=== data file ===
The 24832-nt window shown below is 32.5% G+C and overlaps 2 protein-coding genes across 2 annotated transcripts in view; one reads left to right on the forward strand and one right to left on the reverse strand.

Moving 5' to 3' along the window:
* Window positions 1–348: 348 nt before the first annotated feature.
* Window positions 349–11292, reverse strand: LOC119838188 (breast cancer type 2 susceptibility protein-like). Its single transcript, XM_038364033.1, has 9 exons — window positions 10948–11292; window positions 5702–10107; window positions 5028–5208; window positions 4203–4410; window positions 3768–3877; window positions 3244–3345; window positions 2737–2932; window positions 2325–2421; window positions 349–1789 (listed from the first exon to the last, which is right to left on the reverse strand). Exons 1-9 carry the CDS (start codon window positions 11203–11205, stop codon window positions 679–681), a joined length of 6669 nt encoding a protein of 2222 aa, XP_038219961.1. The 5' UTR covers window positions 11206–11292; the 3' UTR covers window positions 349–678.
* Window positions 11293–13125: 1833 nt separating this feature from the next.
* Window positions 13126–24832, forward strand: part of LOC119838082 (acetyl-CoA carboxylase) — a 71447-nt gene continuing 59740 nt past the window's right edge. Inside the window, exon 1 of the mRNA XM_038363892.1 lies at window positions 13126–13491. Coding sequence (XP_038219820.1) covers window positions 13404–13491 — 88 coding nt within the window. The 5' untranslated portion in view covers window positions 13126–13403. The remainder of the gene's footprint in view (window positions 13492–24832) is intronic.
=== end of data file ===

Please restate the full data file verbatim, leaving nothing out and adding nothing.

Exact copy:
The 24832-nt window shown below is 32.5% G+C and overlaps 2 protein-coding genes across 2 annotated transcripts in view; one reads left to right on the forward strand and one right to left on the reverse strand.

Moving 5' to 3' along the window:
* Window positions 1–348: 348 nt before the first annotated feature.
* Window positions 349–11292, reverse strand: LOC119838188 (breast cancer type 2 susceptibility protein-like). Its single transcript, XM_038364033.1, has 9 exons — window positions 10948–11292; window positions 5702–10107; window positions 5028–5208; window positions 4203–4410; window positions 3768–3877; window positions 3244–3345; window positions 2737–2932; window positions 2325–2421; window positions 349–1789 (listed from the first exon to the last, which is right to left on the reverse strand). Exons 1-9 carry the CDS (start codon window positions 11203–11205, stop codon window positions 679–681), a joined length of 6669 nt encoding a protein of 2222 aa, XP_038219961.1. The 5' UTR covers window positions 11206–11292; the 3' UTR covers window positions 349–678.
* Window positions 11293–13125: 1833 nt separating this feature from the next.
* Window positions 13126–24832, forward strand: part of LOC119838082 (acetyl-CoA carboxylase) — a 71447-nt gene continuing 59740 nt past the window's right edge. Inside the window, exon 1 of the mRNA XM_038363892.1 lies at window positions 13126–13491. Coding sequence (XP_038219820.1) covers window positions 13404–13491 — 88 coding nt within the window. The 5' untranslated portion in view covers window positions 13126–13403. The remainder of the gene's footprint in view (window positions 13492–24832) is intronic.